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Denim, old tires: building blocks for green co-op

April 24, 2008

5 Min Read
Denim, old tires: building blocks for green co-op

Many natural products stores aspire to be ecologically responsible, but it takes commitment to implement renewable and sustainable practices.

When it came time for the Sacramento Natural Foods Co-op to open a second location in nearby Elk Grove, Calif., the decision makers put their money where their mouths were. The new store, which opened in June, sets a truly impressive standard.

?We wanted this store to be as green as possible,? says co-op General Manager Paul Cultrera. ?If we had built the store by conventional means, we probably would?ve spent about $300,000 less. But we wanted the new location to represent the values of the co-op.?

There?s nothing conventional about the new location. First, all of the store?s energy is renewable, thanks to a unique agreement with the Sacramento Municipal Utility District. The co-op pays a premium for solar and wind-derived energy, and the premium is funneled back into further renewable energy research. The co-op is currently the largest Sacramento business to use this program. Additionally, co-op members can sign up with SMUD to transform their own homes into green energy residences.

The Elk Grove store was built using almost entirely recycled and earth-friendly materials. The floors come from recycled tires and cork. The countertops are made of layered paper, compressed and baked to form solid sheets. The building?s insulation consists entirely of recycled scrap from manufacturing blue jeans. The indirect-direct heating and cooling system is 30 percent to 50 percent more efficient than traditional systems because it?s cooled with water rather than electricity.

These details represent only the tip of the iceberg for this marvel of green technology. It?s all in keeping with the Sacramento Natural Foods Co-op?s 30-year legacy of earth-friendly practices. Like so many co-ops, SNFC got its start as a buying club for a small group of local residents who wanted healthy food. It has gone from humble roots to $19 million in annual sales. And all of this has taken place in a city that, on the surface at least, doesn?t appear to be the best place for a forward-thinking, ecologically minded operation.

?Sacramento is a fairly conservative town,? Cultrera says. ?It doesn?t have a big university, either. It seems like it really doesn?t have what it takes for a successful natural market. It took Whole Foods up until two years ago to move in here, and I think that was because they saw the success we were having here.?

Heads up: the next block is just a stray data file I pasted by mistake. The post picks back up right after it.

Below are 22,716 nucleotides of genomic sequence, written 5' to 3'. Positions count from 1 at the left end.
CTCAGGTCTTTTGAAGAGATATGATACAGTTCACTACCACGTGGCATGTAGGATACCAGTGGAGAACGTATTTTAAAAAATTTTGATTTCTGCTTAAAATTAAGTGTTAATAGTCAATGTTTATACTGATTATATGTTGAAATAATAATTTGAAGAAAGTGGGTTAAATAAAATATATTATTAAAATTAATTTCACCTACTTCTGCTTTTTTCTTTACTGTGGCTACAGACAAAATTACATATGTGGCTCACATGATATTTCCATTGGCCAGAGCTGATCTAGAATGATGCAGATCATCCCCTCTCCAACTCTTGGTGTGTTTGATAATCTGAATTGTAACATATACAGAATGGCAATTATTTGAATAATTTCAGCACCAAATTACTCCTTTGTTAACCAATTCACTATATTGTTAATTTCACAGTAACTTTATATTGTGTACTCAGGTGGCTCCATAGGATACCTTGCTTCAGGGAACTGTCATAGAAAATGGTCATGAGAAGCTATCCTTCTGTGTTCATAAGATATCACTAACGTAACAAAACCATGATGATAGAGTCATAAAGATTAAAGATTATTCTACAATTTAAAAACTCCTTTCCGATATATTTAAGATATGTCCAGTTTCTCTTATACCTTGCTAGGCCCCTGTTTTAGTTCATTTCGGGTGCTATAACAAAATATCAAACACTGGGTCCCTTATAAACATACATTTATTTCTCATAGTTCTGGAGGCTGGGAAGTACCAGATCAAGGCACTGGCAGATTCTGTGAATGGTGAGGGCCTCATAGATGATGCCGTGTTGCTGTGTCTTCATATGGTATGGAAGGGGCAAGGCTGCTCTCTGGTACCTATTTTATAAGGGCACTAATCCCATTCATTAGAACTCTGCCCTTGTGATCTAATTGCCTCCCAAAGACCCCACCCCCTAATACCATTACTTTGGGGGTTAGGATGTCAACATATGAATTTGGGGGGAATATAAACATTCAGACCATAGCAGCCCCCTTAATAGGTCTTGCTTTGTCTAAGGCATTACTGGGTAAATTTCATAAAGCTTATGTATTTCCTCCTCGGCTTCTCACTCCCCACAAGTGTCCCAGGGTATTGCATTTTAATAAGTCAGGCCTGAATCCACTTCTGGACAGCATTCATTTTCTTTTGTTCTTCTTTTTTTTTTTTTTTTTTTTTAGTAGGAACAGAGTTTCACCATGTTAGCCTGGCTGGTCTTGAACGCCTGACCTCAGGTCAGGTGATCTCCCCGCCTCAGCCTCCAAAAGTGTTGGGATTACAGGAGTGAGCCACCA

So what?s the secret to the co-op?s long success? Cultrera points to a few key ingredients. The first is overall appearance and vibe. ?Our store isn?t intimidating,? he says. ?People expect a natural foods co-op to be this dark place with raisins on the floor, and that you need a secret handshake to get in. Our co-op looks more like a supermarket. The products are completely different, of course, but [our appearance] doesn?t overstate that.?

Additionally, the co-op ensures that its customers know the benefits of shopping organic. ?We offer a lot of education,? Cultrera says. ?We?ve got a full lineup of classes that take place in our in-store education center. There?s everything from cooking to yoga to gardening.?

The educational efforts of the co-op extend to its newsletter, as well as its newly upgraded and revamped Web site. ?Our newsletter is a 24-page publication that goes out monthly to somewhere between 12,000 and 13,000 people,? Cultrera says. ?We just see it—and the Web site—as another vehicle to reach people, to educate them. There are recipes, class schedules and articles about current issues that we think might be of interest to our members.?

Cultera believes another factor behind SNFC?s success is that it sticks rigidly to an ?all organic? policy. ?I think people respect our integrity and vision,? he says. ?They know that when they shop at our stores, they?re going to get 100 percent organic products.?

Finally, the co-op has an extremely loyal staff. ?I?ve only been here about seven years, so I?m sort of the new person still,? Cultrera says. ?We?ve got a lot of people who have been working here for 10 years or more; some are even up to 20. The average staff tenure is about 10 years—I think that really helps to keep the co-op focused on its goals.?

The co-op?s ongoing success has allowed it to create progressive projects such as the Adopt-an-Organic-Farm Project, which benefits small-scale farmers who don?t have the money to certify their crops organic under the National Organic Standards Act of 2002. Instead of simply letting such farms? products slip from the shelves, the co-op now helps pay some of the farms? organic certification fees.

?We had decided that we wanted our produce department to be 100 percent organic,? Cultrera says. ?But we didn?t want to turn these [noncertified] people away—we still wanted to support local farmers.?

Proceeds from bumper-sticker sales and events such as the co-op?s monthly Bioneers Community Discussion Series, which highlights scientific and social innovators, help fund the Adopt-an-Organic Farm Project. Thus far, the program has aided three small farms in obtaining organic certification. Currently, a third of the co-op?s produce section is from local farmers.

Other successful programs the co-op has implemented include a 10 percent discount for individuals and families on government assistance, and a food share program, which gives shoppers an easy means to donate money to local nonprofit organizations dedicated to feeding the city?s hungry.

Natural Foods Merchandiser volume XXVI/number 10/p. 58

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